One of the more popular tales of 'expansionary austerity' was Canada in the mid-to-late 1990s. During this time Canada slashed government spending and brought down its debt-to-GDP ratio. Despite this fiscal stringency, the economy grew steadily and the unemployment rate fell. How was this possible?
Ramesh Ponnuru and I have argued this outcome occurred because the Bank of Canada (BoC) provided a monetary policy offset to the fiscal policy tightening. The evidence we point to in support of this view was the BoC cutting its target interest rate more than 500 basis points between 1995 and 1997. Some folks like David Henderson and Bob Murphy did not find this evidence compelling. It did not help our case that we shared the same view as Paul Krugman. Apparently, we were taking the "Keynesian view". Guilt by intellectual association?
Nonetheless, I laid out further evidence for the monetary offset view in a later post. Bob Murphy has now replied to me in a new post and concedes that at least one of my points, the permanent increase in the monetary base, does lend some support to our view. (However, he correctly points out there are timing issues with the increase in the monetary base.) So he does concede the story is more complicated than he originally envisioned.
In my view, however, the strongest evidence for the monetary policy offset view is not to be found in the monetary base. It is found is the divergence between the BoC's and the Fed's target interest rates. I made this point before and reiterated it in the comment sections of his new post. Below is an edited and extended version of the comment I left there.
Bob, the monetary base data does raise some questions for both sides as you note. But let me share what I think is the most compelling evidence for the monetary offset view by making a set of observations.
First, Canada is a small open economy. During the period in question, Canada’s GDP was about 7% of US GDP on average. Canada, in other words, is very susceptible to external economic shocks, particularly ones coming from the US.
Second, Canada’s financial markets are highly integrated with US markets. This is especially true with short-term money markets which means there should be over the long run very little arbitrage opportunities between the two countries interest rates once one controls for risk and other country specific-factors.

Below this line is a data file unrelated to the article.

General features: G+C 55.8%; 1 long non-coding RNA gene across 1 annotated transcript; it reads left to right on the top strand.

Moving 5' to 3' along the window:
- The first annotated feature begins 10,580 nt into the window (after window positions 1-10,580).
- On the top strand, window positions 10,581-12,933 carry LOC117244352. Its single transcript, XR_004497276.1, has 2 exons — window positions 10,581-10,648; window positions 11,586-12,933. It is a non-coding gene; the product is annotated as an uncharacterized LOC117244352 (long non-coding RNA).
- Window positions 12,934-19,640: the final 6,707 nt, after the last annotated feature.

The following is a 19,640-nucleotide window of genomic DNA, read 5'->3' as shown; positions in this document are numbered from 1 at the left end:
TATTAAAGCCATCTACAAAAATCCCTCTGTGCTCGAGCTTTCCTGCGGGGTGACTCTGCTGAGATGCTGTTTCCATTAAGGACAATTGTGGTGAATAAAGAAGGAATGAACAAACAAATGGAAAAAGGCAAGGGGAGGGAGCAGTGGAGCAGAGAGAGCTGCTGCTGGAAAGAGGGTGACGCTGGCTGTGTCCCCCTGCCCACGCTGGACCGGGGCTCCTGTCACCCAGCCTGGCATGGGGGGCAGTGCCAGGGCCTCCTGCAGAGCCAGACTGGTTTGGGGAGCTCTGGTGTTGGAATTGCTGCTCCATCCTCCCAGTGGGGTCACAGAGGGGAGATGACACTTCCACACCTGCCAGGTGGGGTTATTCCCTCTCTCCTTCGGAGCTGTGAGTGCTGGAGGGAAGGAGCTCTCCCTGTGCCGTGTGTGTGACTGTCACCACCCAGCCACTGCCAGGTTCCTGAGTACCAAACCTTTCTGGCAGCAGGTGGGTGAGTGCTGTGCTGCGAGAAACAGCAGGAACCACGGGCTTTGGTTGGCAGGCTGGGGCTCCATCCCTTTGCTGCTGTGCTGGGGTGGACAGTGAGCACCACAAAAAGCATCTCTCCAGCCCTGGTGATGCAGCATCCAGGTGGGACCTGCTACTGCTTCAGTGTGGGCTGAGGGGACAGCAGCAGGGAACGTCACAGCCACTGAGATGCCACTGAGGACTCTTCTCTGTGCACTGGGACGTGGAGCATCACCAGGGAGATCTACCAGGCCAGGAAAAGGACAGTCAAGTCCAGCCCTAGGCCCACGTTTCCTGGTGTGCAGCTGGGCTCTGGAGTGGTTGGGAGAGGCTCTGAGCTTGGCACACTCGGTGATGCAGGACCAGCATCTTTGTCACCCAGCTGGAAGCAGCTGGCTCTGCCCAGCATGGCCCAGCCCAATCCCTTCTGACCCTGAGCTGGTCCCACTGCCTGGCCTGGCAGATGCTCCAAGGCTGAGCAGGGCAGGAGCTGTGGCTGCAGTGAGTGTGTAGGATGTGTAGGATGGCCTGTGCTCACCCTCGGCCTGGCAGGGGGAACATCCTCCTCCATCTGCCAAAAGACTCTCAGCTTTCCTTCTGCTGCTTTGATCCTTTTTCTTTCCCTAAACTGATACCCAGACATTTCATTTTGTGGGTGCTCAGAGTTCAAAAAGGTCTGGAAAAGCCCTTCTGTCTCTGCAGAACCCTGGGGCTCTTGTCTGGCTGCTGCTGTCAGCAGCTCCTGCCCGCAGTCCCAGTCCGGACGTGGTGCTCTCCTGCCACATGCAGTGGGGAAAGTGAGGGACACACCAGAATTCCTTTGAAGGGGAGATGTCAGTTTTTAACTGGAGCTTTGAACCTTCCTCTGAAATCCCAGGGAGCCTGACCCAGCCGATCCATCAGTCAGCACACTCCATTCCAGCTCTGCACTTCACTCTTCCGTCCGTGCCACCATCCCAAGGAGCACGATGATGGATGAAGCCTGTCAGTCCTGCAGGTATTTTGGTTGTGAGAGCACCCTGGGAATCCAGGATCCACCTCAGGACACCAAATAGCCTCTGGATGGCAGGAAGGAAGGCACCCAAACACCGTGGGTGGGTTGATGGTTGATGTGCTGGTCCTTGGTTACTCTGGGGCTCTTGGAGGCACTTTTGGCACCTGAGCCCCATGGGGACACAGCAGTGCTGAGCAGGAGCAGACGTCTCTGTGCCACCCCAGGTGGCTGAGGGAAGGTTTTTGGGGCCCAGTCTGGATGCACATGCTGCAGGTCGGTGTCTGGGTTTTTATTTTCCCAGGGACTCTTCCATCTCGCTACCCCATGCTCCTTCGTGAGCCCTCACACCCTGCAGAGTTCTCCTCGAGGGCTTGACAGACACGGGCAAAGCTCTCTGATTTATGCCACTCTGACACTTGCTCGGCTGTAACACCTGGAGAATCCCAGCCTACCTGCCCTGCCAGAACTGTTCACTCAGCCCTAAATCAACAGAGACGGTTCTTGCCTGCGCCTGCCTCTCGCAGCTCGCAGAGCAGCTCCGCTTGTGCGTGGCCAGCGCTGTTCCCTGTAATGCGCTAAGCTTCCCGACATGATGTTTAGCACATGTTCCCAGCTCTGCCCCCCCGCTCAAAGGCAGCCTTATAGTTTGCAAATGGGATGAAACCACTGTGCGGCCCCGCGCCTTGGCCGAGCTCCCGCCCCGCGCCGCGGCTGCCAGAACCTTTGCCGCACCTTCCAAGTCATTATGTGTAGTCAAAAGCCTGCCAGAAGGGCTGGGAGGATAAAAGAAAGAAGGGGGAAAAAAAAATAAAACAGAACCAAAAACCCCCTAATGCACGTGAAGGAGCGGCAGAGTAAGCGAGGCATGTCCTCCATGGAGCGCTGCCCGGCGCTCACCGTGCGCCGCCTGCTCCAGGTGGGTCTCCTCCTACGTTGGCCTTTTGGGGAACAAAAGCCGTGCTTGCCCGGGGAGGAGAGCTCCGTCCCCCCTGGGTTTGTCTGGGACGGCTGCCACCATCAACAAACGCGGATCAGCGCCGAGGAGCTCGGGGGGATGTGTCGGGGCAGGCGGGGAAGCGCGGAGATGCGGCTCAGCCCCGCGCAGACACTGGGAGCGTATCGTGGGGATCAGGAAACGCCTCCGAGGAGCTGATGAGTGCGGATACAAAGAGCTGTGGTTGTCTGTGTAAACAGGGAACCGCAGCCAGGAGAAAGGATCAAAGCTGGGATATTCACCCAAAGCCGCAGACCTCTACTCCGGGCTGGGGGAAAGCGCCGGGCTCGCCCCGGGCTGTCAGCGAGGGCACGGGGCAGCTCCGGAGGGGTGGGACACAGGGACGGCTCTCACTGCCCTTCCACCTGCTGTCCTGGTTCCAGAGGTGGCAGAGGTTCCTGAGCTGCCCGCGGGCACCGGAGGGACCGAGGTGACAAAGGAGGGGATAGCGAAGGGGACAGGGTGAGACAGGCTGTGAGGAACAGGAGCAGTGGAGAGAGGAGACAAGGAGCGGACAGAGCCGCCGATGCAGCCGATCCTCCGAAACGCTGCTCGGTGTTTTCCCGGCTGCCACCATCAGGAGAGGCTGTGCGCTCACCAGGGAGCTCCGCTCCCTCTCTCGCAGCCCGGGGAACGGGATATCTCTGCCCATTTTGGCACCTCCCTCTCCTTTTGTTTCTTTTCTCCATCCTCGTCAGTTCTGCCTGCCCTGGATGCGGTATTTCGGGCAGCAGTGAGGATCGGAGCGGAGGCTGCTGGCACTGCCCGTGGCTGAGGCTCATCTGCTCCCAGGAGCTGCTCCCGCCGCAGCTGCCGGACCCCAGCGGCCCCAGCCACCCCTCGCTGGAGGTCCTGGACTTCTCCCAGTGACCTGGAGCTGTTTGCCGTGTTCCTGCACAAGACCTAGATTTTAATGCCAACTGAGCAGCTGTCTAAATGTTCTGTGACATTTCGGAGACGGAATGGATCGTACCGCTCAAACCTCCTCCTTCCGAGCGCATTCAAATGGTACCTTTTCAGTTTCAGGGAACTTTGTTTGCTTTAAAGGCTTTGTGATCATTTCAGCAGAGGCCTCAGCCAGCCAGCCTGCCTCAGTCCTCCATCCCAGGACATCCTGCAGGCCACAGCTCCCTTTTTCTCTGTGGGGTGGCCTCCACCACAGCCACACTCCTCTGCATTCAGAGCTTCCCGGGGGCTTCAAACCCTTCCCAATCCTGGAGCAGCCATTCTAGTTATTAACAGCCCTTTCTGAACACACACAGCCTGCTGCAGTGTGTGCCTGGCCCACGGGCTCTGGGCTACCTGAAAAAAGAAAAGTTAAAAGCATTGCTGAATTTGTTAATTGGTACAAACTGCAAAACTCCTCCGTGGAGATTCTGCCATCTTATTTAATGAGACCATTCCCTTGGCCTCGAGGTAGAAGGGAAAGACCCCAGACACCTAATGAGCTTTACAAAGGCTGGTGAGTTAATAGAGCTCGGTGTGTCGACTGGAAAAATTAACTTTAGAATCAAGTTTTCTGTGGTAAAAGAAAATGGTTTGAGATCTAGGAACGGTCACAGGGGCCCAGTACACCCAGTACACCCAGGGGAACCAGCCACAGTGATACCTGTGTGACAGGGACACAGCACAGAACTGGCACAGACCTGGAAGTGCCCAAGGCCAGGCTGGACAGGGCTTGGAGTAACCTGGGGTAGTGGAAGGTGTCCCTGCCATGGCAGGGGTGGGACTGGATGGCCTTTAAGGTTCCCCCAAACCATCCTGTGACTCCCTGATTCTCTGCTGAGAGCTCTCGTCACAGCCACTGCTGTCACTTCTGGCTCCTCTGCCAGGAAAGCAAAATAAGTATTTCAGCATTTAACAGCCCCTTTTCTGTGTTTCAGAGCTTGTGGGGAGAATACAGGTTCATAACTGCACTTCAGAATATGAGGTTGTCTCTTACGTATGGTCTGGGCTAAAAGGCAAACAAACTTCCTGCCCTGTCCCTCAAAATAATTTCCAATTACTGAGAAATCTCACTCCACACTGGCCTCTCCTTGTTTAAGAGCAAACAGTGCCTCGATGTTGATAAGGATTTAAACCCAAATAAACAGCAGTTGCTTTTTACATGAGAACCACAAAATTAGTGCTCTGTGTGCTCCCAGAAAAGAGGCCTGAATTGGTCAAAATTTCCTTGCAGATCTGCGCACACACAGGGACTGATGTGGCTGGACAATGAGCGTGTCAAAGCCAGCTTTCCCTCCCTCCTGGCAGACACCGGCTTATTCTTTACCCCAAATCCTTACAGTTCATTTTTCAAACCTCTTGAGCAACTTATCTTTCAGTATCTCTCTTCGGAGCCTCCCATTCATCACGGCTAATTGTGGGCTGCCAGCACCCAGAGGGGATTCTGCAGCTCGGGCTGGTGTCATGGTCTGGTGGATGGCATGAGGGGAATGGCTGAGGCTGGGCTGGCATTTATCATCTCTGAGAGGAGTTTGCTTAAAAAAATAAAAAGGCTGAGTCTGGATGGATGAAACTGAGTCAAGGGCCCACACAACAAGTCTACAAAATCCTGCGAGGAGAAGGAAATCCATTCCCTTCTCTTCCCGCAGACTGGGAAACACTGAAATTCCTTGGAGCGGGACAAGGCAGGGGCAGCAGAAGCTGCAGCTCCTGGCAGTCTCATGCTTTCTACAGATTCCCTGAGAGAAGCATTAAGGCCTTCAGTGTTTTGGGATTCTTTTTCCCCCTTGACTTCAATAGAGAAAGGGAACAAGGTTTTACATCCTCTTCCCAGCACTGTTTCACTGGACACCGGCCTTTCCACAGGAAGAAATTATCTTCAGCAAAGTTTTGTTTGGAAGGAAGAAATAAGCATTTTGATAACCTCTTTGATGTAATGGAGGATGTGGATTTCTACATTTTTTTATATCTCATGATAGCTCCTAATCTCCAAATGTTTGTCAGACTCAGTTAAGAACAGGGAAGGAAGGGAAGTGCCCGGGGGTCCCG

Third, given the points above it should be the case that when the Fed (large economy) sets its short-term interest rate target in the US it also influencing short-term interest rates in Canada (small economy). This understanding would imply that the BoC generally follows what is happening to US monetary policy. That seems to be the case as seen here:
But now take a closer look at the period in question:
The figure shows that Canada’s central bank interest rate differed as much as 250 basis points for a sustained period from the federal funds rate during the period in question.
How can this be possible given the observations above? Are not Canadian financial conditions tied closely to US financial conditions? The answer is yes, but they can deviate if the BoC exogenously intervenes and tinkers with interest rates. Put differently, had the BoC not intervened Canadian short-term interest rates probably would have more closely tracked the Federal Reserve’s target rate. As shown above, they typically do. But this time the BoC defied external money market pressures coming from the United States and struck its own interest rate path.
As a robustness check on this understanding I estimated the relationship between the BoC's target interest rate against the federal funds rate as well against the core inflation rate and the output gap in Canada. I estimated the model from 1980:Q1 to 1994:Q4, the period right before the BoC eases. This way we can ask the following question: given how the BoC adjusted interest rates in the past, how would one have expected it to do so going forward into the 1995-2000 period as new realizations of the federal funds, core inflation, and the output gap occurred?
If there were a deviation between the actual path and predicted path of the BoC's interest rate target during the 1995-2000 period, then this would constitute an exogenous movement or 'shock' to monetary policy. The figure below shows the results of this exercise.
The actual easing, then, was not something one could have easily predicted based on past BoC behavior. What is nice about this is that it provides a kind of a natural experiment for the monetary offset view. It provides (1) an exogenous easing of monetary policy (2) in a period of fiscal tightening and (3) results in stable aggregate demand growth. In my view the evidence provided by this natural experiment is very clear.
Nick Rowe rightly notes in the comments, though, that one should also look at the exchange rate. It depreciated during this time indicating monetary easing was at work. So it is hard for me to understand how one could view this experience as anything but strong evidence for the monetary offset view.